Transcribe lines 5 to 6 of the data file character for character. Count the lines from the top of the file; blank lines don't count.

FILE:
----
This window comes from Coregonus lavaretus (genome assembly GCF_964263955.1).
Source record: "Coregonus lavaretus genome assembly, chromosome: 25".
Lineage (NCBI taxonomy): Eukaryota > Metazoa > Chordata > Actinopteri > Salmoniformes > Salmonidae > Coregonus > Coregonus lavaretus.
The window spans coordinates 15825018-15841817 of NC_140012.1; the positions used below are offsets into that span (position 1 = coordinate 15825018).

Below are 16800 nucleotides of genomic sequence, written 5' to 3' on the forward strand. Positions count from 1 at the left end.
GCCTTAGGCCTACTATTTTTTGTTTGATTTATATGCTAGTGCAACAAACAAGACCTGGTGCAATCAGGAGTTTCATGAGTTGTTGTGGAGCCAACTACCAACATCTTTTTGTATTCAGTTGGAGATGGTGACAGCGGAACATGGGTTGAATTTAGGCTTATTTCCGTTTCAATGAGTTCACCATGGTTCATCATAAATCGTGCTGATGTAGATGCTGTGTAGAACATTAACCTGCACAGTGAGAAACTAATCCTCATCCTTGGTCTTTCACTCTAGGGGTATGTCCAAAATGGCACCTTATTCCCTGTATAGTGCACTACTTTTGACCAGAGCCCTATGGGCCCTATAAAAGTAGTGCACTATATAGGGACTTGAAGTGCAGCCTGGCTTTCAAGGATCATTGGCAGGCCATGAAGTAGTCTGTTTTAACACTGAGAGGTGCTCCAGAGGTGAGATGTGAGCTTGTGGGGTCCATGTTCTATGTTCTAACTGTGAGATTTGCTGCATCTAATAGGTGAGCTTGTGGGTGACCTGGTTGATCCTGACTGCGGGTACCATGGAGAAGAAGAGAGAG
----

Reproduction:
Below are 16800 nucleotides of genomic sequence, written 5' to 3' on the forward strand. Positions count from 1 at the left end.
GCCTTAGGCCTACTATTTTTTGTTTGATTTATATGCTAGTGCAACAAACAAGACCTGGTGCAATCAGGAGTTTCATGAGTTGTTGTGGAGCCAACTACCAACATCTTTTTGTATTCAGTTGGAGATGGTGACAGCGGAACATGGGTTGAATTTAGGCTTATTTCCGTTTCAATGAGTTCACCATGGTTCATCATAAATCGTGCTGATGTAGATGCTGTGTAGAACATTAACCTGCACAGTGAGAAACTAATCCTCATCCTTGGTCTTTCACTCTAGGGGTATGTCCAAAATGGCACCTTATTCCCTGTATAGTGCACTACTTTTGACCAGAGCCCTATGGGCCCTATAAAAGTAGTGCACTATATAGGGACTTGAAGTGCAGCCTGGCTTTCAAGGATCATTGGCAGGCCATGAAGTAGTCTGTTTTAACACTGAGAGGTGCTCCAGAGGTGAGATGTGAGCTTGTGGGGTCCATGTTCTATGTTCTAACTGTGAGATTTGCTGCATCTAATAGGTGAGCTTGTGGGTGACCTGGTTGATCCTGACTGCGGGTACCATGGAGAAGAAGAGAGAG